Nawal tried to remember when she’d stopped being scared. A few weeks ago she would have turned tail at the sight of a police van–the smallest hint of trouble. Now, when she heard sirens and the swell of noise coming from the other side of Tahrir, from close to the governing party headquarters, she shouldered her rucksack and practically ran in that direction.
In this story centred around the Arab spring in Tahrir Square, the second book by Peter Hannington, with the reporter William Carver at the centre, Hannington, an ex-BBC reporter himself tells us how big stories and scoops come together in the modern age where anyone with a smartphone can monitor events or report them. There are four themes to this story, firstly the events in Tahrir Square where Carver, arriving ahead of the field, makes contact through a young girl on the hotel staff who helps him unofficially with translations with Nawal, an active participant in the events unfolding in the square, see the opening quote, but also a Twitter source:
@tsquarelawan New Cairo Hospital needs help. Anyone with blood type O please go. Big shortage of type O!
The second theme playing out in parallel is the story of Gabriel and Gebre, two Eritreans trying to join Europe where we meet them as they are talking with the first link in the chain of human smugglers who will cheat them along the way:
I told old Gabriel that I would treat you well; that the price he has paid will be the total price. I promised him this.’ Gebre studied Mr Adam. He wondered what this man’s promise was worth. ‘So, you two will not get the normal trip … you will get the VIP trip, you understand?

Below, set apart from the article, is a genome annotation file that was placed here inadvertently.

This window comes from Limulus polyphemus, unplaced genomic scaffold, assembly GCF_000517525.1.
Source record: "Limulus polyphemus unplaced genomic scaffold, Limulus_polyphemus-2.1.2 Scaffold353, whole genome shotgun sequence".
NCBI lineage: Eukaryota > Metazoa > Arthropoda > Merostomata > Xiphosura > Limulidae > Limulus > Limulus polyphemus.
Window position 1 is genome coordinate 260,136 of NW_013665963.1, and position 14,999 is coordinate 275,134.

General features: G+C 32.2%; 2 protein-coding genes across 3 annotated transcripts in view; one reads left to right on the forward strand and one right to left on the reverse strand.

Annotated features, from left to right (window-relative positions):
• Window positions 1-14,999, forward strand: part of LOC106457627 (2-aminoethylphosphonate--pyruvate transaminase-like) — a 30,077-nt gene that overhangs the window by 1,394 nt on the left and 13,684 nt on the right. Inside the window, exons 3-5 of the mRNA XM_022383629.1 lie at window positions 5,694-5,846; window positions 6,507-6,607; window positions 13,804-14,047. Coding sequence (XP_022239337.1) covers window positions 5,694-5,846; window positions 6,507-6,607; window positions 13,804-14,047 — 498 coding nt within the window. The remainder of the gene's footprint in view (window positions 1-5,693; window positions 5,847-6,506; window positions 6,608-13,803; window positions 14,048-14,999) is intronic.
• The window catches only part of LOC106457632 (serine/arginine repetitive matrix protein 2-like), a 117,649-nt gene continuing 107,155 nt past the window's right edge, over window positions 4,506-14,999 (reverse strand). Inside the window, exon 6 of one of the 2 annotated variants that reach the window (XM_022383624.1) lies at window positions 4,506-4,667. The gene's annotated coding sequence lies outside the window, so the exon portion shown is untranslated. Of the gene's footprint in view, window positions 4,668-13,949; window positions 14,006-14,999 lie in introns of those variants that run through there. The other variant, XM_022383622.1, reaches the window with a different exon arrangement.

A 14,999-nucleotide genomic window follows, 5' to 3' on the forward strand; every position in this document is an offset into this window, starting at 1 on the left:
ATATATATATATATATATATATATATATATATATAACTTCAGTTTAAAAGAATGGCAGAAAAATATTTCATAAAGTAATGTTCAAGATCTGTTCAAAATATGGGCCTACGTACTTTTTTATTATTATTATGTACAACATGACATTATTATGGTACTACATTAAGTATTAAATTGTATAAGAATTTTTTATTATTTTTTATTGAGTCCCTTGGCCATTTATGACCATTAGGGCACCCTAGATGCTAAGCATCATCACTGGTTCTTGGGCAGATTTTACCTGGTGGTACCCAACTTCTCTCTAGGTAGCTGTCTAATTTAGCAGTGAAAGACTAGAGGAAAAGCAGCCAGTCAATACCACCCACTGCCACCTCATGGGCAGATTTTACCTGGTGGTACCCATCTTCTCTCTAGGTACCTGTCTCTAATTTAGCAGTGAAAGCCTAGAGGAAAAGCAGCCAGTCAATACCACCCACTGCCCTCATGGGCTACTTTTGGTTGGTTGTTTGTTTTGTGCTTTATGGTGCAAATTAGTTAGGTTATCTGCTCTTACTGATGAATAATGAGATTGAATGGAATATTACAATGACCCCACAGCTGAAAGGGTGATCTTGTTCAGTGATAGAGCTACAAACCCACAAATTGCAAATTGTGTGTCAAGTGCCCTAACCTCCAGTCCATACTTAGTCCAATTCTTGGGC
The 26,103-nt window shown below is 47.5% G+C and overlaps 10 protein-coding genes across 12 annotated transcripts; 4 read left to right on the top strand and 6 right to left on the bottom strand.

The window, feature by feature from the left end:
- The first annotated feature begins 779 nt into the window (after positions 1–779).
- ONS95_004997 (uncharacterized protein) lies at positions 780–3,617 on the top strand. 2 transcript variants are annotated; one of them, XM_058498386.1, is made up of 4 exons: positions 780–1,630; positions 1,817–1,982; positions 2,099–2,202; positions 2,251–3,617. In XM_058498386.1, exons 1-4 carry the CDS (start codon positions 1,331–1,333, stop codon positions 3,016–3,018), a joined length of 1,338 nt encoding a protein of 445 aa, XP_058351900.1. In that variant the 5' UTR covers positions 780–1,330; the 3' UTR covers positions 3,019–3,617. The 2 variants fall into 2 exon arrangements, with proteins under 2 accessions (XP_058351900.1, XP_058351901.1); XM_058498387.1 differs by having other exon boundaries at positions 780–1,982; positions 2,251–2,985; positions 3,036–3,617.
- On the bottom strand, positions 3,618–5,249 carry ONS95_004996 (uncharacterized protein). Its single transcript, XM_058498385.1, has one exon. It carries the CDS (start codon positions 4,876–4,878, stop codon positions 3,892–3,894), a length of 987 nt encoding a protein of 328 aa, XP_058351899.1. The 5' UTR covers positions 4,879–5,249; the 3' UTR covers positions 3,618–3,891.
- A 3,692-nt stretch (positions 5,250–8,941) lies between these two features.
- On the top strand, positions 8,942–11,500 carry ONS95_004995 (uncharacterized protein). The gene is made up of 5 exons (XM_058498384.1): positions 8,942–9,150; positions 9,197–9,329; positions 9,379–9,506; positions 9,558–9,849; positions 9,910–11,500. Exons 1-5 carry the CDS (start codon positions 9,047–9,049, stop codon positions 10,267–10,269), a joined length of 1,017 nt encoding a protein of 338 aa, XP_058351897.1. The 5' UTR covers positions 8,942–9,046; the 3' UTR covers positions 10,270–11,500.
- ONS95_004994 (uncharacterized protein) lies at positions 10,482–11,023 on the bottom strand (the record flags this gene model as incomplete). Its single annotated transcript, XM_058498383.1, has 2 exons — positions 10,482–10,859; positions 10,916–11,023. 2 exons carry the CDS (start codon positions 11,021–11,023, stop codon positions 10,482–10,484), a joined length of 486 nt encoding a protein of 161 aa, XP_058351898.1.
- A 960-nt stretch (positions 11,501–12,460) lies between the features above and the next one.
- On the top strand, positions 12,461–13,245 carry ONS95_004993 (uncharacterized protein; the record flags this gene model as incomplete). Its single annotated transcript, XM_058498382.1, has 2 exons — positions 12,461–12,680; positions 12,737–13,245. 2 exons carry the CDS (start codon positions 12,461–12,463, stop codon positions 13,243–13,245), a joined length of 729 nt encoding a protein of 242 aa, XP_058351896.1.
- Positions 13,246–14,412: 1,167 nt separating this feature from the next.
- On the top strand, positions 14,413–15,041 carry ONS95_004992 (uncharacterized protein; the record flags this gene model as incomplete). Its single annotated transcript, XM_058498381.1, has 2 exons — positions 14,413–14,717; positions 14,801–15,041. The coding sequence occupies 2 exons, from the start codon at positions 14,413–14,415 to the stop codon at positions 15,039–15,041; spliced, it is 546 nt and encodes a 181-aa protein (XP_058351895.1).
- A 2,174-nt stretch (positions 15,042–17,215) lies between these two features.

The third theme plays out in London between the permanent secretary to the defence minister and his press officer, Robert Mariscal, an ex-journalist and colleague of Carvers gone over to the dark side, payed to put spin on information for the press. And finally the fourth theme is Carver himself, the newshound, known for losing interest in any story that becomes mainstream.
When Nawal inadvertently tips off Carver to a story within the story concerning supplying the regime with a capability to fight the demonstrators, how much danger will this place her in? Just how far will The permanent secretary back the wealthy and influential defence contractors through his press officer? Is Robert Mariscal now totally engaged in his role as a press officer despite his journalistic background.
In the modern day version of the slave trade that is people smuggling, some things don’t change and when the brothers learn that the smugglers are making money on more than one leg of their triangular trade, from Eritrea to Libya, from Libya to Egypt and from Egypt to Eritrea, what would it take for them to want to tell anyone?
And finally, how far is Carver prepared to go for a story risking not only his life but the lives of those associated to his scoop?
This story kept a realistic feel to it throughout, a readable thriller.
First Published in English as “A Single Source” in 2019 by Two Roads.
*** my translation